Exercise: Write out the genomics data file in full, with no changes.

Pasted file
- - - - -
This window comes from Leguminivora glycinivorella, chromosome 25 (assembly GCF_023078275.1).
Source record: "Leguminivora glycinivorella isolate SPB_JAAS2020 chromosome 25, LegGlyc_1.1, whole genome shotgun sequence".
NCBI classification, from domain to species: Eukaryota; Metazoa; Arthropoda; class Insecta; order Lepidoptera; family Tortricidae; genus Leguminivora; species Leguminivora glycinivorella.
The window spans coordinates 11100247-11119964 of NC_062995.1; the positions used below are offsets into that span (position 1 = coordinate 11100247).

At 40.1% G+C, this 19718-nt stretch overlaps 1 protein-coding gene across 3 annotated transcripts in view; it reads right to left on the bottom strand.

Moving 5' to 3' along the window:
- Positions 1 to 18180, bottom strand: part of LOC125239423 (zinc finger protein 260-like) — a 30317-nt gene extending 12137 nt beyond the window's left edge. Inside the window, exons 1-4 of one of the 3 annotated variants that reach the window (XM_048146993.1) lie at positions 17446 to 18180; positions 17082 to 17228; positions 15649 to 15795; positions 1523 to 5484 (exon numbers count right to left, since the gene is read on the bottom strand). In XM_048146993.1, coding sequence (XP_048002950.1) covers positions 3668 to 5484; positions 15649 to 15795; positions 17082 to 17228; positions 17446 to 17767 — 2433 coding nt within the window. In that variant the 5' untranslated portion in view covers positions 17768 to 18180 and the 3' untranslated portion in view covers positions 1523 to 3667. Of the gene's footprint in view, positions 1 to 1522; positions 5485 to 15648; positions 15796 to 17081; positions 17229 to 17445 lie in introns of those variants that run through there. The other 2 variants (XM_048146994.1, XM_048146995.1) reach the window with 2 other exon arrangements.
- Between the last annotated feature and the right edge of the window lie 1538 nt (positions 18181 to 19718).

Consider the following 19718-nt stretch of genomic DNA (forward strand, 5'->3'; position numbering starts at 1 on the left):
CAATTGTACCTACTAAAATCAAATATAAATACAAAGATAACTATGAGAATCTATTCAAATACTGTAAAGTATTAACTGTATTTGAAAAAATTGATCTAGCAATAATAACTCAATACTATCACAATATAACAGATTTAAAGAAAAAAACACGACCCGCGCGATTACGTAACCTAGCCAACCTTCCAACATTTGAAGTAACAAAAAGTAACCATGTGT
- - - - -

This window comes from Leguminivora glycinivorella, chromosome 25 (assembly GCF_023078275.1).
Source record: "Leguminivora glycinivorella isolate SPB_JAAS2020 chromosome 25, LegGlyc_1.1, whole genome shotgun sequence".
NCBI classification, from domain to species: Eukaryota; Metazoa; Arthropoda; class Insecta; order Lepidoptera; family Tortricidae; genus Leguminivora; species Leguminivora glycinivorella.
The window spans coordinates 11100247-11119964 of NC_062995.1; the positions used below are offsets into that span (position 1 = coordinate 11100247).

At 40.1% G+C, this 19718-nt stretch overlaps 1 protein-coding gene across 3 annotated transcripts in view; it reads right to left on the bottom strand.

Moving 5' to 3' along the window:
- Positions 1 to 18180, bottom strand: part of LOC125239423 (zinc finger protein 260-like) — a 30317-nt gene extending 12137 nt beyond the window's left edge. Inside the window, exons 1-4 of one of the 3 annotated variants that reach the window (XM_048146993.1) lie at positions 17446 to 18180; positions 17082 to 17228; positions 15649 to 15795; positions 1523 to 5484 (exon numbers count right to left, since the gene is read on the bottom strand). In XM_048146993.1, coding sequence (XP_048002950.1) covers positions 3668 to 5484; positions 15649 to 15795; positions 17082 to 17228; positions 17446 to 17767 — 2433 coding nt within the window. In that variant the 5' untranslated portion in view covers positions 17768 to 18180 and the 3' untranslated portion in view covers positions 1523 to 3667. Of the gene's footprint in view, positions 1 to 1522; positions 5485 to 15648; positions 15796 to 17081; positions 17229 to 17445 lie in introns of those variants that run through there. The other 2 variants (XM_048146994.1, XM_048146995.1) reach the window with 2 other exon arrangements.
- Between the last annotated feature and the right edge of the window lie 1538 nt (positions 18181 to 19718).

Consider the following 19718-nt stretch of genomic DNA (forward strand, 5'->3'; position numbering starts at 1 on the left):
CAATTGTACCTACTAAAATCAAATATAAATACAAAGATAACTATGAGAATCTATTCAAATACTGTAAAGTATTAACTGTATTTGAAAAAATTGATCTAGCAATAATAACTCAATACTATCACAATATAACAGATTTAAAGAAAAAAACACGACCCGCGCGATTACGTAACCTAGCCAACCTTCCAACATTTGAAGTAACAAAAAGTAACCATGTGT